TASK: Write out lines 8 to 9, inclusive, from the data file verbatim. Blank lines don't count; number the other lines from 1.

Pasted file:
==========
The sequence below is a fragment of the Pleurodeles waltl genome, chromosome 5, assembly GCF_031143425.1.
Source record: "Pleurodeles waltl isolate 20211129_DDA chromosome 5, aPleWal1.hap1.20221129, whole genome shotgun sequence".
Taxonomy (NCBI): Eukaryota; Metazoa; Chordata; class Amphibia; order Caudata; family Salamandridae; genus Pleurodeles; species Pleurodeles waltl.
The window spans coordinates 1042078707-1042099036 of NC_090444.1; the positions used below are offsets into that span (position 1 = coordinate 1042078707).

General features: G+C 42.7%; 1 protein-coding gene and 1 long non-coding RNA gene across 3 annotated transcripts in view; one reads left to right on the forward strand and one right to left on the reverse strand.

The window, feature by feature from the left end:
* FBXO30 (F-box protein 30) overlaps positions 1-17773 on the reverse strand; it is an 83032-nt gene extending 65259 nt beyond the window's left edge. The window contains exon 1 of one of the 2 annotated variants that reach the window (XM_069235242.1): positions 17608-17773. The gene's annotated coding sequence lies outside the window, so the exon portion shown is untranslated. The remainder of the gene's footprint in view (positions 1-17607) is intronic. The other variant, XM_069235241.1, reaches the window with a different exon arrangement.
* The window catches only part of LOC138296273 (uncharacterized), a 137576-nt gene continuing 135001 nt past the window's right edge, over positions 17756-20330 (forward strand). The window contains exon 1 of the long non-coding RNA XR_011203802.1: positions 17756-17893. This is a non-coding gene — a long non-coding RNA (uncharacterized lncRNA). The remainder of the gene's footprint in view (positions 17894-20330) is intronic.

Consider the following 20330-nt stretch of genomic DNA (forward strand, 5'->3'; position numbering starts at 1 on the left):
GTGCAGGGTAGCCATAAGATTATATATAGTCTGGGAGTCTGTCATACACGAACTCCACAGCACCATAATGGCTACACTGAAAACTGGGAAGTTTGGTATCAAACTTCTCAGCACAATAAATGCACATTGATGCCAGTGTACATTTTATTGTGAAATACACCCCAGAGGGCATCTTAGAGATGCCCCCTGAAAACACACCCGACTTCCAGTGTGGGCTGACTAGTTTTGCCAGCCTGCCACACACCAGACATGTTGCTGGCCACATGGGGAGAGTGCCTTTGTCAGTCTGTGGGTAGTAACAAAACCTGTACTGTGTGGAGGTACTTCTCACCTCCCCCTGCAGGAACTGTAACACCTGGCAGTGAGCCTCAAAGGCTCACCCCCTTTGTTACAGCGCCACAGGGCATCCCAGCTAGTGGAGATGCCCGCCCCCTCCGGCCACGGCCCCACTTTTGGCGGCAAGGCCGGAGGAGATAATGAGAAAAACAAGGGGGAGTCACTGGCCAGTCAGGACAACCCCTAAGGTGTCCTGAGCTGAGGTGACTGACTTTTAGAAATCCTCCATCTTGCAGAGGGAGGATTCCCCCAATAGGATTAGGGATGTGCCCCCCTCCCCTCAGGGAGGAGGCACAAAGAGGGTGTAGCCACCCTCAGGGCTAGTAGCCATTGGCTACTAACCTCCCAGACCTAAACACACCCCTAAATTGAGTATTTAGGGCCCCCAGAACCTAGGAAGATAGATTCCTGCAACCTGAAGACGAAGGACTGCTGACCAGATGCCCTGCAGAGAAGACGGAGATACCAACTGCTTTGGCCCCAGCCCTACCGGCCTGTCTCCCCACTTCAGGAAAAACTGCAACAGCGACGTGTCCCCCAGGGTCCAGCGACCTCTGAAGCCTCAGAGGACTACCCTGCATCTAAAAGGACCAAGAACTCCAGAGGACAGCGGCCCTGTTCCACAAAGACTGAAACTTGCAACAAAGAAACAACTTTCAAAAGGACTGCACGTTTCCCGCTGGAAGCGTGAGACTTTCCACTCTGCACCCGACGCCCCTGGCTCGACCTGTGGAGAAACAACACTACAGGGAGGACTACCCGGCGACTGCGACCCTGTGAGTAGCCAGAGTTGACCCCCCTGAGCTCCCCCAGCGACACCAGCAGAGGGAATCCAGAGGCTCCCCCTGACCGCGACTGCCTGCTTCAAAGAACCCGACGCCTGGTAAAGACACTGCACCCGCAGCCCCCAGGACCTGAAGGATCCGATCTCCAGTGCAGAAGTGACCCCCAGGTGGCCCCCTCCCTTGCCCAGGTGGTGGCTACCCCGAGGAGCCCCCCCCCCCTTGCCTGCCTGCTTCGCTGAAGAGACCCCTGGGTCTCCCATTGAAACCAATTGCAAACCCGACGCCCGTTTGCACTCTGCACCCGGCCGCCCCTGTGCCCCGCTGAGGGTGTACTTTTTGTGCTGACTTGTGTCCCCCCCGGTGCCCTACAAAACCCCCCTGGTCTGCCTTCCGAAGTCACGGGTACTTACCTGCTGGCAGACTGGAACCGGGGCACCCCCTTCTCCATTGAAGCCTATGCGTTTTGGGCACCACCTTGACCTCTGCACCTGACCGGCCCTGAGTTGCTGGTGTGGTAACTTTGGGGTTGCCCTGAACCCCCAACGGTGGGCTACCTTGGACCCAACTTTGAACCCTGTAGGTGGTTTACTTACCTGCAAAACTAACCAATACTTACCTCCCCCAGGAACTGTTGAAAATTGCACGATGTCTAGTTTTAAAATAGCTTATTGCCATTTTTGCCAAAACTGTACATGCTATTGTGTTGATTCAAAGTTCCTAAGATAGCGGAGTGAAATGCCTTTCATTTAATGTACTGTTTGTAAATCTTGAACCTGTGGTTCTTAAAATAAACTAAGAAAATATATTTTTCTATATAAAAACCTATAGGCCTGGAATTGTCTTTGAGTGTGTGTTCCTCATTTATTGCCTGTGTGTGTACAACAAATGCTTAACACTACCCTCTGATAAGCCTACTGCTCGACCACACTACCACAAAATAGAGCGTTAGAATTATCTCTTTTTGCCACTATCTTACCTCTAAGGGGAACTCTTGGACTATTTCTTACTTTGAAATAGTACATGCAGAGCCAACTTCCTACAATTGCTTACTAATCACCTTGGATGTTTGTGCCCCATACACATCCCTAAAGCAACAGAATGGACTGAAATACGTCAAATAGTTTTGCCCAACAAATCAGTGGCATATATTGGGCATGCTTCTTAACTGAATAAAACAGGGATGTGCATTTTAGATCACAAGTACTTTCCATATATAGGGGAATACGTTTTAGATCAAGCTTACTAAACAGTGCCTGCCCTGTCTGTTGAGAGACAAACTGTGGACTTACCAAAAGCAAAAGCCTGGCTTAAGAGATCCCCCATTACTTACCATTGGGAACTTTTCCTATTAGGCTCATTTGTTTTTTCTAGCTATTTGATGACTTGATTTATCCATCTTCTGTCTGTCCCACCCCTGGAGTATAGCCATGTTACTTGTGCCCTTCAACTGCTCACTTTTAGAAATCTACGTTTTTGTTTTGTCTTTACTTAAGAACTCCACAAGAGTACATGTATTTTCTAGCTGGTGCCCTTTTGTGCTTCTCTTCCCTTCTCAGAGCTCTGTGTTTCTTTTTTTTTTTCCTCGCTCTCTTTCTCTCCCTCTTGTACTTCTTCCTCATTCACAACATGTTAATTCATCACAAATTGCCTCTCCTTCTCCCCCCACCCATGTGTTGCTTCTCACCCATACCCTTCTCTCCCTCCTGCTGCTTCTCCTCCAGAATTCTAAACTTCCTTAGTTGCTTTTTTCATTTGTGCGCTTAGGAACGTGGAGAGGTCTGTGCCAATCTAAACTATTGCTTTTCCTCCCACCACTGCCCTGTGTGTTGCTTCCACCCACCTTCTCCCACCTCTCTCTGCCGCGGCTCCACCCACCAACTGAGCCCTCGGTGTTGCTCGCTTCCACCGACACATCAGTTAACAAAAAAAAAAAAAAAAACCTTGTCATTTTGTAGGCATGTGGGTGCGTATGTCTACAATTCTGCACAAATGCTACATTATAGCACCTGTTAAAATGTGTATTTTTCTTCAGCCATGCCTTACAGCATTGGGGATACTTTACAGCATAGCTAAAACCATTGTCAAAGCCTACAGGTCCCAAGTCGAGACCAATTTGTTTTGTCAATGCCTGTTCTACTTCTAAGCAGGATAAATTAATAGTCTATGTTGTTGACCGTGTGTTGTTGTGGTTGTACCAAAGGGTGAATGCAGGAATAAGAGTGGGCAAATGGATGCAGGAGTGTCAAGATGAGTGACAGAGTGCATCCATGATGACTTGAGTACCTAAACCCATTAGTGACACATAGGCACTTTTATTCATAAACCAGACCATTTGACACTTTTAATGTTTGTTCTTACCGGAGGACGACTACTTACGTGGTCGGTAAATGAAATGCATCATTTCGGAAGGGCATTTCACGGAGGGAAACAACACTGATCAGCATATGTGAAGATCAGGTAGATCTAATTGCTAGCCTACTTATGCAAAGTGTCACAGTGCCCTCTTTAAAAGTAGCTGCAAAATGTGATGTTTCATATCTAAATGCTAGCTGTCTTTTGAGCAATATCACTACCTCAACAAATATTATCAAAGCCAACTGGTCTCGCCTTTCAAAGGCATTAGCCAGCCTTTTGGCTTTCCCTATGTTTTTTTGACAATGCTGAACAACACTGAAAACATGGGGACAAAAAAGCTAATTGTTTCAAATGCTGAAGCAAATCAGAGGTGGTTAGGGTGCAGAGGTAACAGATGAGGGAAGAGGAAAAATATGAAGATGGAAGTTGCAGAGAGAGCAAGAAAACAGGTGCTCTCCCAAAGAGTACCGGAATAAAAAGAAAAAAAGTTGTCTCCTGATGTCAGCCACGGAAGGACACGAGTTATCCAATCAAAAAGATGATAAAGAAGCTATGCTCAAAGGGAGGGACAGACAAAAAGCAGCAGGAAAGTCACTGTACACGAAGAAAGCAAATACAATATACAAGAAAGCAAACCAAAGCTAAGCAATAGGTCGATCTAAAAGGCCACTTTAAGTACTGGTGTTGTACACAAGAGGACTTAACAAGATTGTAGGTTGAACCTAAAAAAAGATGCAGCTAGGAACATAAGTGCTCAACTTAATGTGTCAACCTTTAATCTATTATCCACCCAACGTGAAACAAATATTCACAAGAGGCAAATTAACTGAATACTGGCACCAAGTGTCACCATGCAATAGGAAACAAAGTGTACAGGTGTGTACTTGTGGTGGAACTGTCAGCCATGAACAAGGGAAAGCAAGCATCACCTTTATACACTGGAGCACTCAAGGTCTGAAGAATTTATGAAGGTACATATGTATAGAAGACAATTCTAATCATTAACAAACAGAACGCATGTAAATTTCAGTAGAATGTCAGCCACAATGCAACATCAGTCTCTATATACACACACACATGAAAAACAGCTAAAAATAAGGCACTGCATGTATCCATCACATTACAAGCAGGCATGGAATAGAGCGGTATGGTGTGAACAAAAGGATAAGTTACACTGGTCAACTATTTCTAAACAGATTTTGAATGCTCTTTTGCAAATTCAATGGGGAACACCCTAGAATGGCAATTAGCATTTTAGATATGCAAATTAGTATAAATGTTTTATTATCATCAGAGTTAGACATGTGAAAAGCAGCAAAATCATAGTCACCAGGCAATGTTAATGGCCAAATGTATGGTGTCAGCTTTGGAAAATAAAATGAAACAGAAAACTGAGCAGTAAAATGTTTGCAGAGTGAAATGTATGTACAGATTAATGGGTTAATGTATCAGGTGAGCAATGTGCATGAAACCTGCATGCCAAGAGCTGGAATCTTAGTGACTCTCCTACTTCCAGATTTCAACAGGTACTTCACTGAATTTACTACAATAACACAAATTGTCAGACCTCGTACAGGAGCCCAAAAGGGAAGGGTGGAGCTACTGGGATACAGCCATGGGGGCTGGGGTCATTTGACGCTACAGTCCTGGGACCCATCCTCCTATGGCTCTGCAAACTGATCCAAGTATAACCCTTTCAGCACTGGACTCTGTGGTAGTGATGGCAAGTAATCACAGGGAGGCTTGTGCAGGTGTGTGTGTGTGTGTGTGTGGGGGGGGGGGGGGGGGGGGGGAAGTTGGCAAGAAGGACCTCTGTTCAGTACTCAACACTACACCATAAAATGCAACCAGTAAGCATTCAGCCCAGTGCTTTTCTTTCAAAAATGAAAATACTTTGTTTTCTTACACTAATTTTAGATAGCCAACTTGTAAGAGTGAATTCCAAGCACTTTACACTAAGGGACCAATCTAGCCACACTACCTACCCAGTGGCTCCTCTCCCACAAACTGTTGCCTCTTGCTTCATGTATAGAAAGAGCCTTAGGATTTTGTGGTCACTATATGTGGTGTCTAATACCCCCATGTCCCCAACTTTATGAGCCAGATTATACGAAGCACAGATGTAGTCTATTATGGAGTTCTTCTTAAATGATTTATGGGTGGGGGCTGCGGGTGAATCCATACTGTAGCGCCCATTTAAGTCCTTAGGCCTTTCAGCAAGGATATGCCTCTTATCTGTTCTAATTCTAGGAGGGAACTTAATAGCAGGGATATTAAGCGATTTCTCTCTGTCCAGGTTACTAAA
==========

* The window catches only part of LOC138296273 (uncharacterized), a 137576-nt gene continuing 135001 nt past the window's right edge, over positions 17756-20330 (forward strand). The window contains exon 1 of the long non-coding RNA XR_011203802.1: positions 17756-17893. This is a non-coding gene — a long non-coding RNA (uncharacterized lncRNA). The remainder of the gene's footprint in view (positions 17894-20330) is intronic.

Consider the following 20330-nt stretch of genomic DNA (forward strand, 5'->3'; position numbering starts at 1 on the left):